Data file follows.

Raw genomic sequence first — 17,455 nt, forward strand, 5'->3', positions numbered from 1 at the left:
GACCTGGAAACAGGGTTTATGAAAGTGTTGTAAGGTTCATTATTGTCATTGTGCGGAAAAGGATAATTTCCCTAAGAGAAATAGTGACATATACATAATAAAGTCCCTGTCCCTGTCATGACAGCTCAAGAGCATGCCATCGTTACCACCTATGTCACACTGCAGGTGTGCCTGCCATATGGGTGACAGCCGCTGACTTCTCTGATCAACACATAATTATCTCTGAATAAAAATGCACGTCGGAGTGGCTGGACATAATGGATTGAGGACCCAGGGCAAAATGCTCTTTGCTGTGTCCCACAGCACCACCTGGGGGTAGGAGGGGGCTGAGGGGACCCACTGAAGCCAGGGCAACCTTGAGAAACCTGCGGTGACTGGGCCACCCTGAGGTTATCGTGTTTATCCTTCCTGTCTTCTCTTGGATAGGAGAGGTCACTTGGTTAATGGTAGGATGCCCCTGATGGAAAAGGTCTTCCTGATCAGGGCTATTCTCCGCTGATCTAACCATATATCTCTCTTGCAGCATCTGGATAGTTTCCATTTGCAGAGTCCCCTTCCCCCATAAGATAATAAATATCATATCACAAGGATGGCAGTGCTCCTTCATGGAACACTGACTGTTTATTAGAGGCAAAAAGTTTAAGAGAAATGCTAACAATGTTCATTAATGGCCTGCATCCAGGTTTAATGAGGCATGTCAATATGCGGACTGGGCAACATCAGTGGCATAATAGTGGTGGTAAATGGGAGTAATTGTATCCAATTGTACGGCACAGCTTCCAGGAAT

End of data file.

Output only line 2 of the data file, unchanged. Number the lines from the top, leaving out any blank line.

GACCTGGAAACAGGGTTTATGAAAGTGTTGTAAGGTTCATTATTGTCATTGTGCGGAAAAGGATAATTTCCCTAAGAGAAATAGTGACATATACATAATAAAGTCCCTGTCCCTGTCATGACAGCTCAAGAGCATGCCATCGTTACCACCTATGTCACACTGCAGGTGTGCCTGCCATATGGGTGACAGCCGCTGACTTCTCTGATCAACACATAATTATCTCTGAATAAAAATGCACGTCGGAGTGGCTGGACATAATGGATTGAGGACCCAGGGCAAAATGCTCTTTGCTGTGTCCCACAGCACCACCTGGGGGTAGGAGGGGGCTGAGGGGACCCACTGAAGCCAGGGCAACCTTGAGAAACCTGCGGTGACTGGGCCACCCTGAGGTTATCGTGTTTATCCTTCCTGTCTTCTCTTGGATAGGAGAGGTCACTTGGTTAATGGTAGGATGCCCCTGATGGAAAAGGTCTTCCTGATCAGGGCTATTCTCCGCTGATCTAACCATATATCTCTCTTGCAGCATCTGGATAGTTTCCATTTGCAGAGTCCCCTTCCCCCATAAGATAATAAATATCATATCACAAGGATGGCAGTGCTCCTTCATGGAACACTGACTGTTTATTAGAGGCAAAAAGTTTAAGAGAAATGCTAACAATGTTCATTAATGGCCTGCATCCAGGTTTAATGAGGCATGTCAATATGCGGACTGGGCAACATCAGTGGCATAATAGTGGTGGTAAATGGGAGTAATTGTATCCAATTGTACGGCACAGCTTCCAGGAAT